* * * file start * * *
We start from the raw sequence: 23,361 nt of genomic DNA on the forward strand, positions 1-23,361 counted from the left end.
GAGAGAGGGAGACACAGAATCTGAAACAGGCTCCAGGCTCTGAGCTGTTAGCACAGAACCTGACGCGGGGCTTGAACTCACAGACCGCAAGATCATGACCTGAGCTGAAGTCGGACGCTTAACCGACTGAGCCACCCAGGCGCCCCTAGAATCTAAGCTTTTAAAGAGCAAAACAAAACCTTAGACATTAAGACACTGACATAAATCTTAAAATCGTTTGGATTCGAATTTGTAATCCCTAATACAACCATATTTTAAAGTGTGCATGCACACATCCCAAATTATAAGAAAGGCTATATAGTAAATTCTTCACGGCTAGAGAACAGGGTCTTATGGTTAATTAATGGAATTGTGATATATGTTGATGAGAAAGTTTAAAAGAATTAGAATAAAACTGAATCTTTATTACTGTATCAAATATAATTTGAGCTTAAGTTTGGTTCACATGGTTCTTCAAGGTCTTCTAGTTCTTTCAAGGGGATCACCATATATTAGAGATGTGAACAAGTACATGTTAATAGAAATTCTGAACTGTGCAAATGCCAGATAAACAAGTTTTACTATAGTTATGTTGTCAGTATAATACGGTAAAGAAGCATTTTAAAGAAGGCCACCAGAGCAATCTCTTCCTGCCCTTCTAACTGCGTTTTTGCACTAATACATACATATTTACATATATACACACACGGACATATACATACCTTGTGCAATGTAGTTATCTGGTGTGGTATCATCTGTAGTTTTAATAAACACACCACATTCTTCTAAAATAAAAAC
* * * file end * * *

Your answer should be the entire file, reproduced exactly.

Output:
We start from the raw sequence: 23,361 nt of genomic DNA on the forward strand, positions 1-23,361 counted from the left end.
GAGAGAGGGAGACACAGAATCTGAAACAGGCTCCAGGCTCTGAGCTGTTAGCACAGAACCTGACGCGGGGCTTGAACTCACAGACCGCAAGATCATGACCTGAGCTGAAGTCGGACGCTTAACCGACTGAGCCACCCAGGCGCCCCTAGAATCTAAGCTTTTAAAGAGCAAAACAAAACCTTAGACATTAAGACACTGACATAAATCTTAAAATCGTTTGGATTCGAATTTGTAATCCCTAATACAACCATATTTTAAAGTGTGCATGCACACATCCCAAATTATAAGAAAGGCTATATAGTAAATTCTTCACGGCTAGAGAACAGGGTCTTATGGTTAATTAATGGAATTGTGATATATGTTGATGAGAAAGTTTAAAAGAATTAGAATAAAACTGAATCTTTATTACTGTATCAAATATAATTTGAGCTTAAGTTTGGTTCACATGGTTCTTCAAGGTCTTCTAGTTCTTTCAAGGGGATCACCATATATTAGAGATGTGAACAAGTACATGTTAATAGAAATTCTGAACTGTGCAAATGCCAGATAAACAAGTTTTACTATAGTTATGTTGTCAGTATAATACGGTAAAGAAGCATTTTAAAGAAGGCCACCAGAGCAATCTCTTCCTGCCCTTCTAACTGCGTTTTTGCACTAATACATACATATTTACATATATACACACACGGACATATACATACCTTGTGCAATGTAGTTATCTGGTGTGGTATCATCTGTAGTTTTAATAAACACACCACATTCTTCTAAAATAAAAAC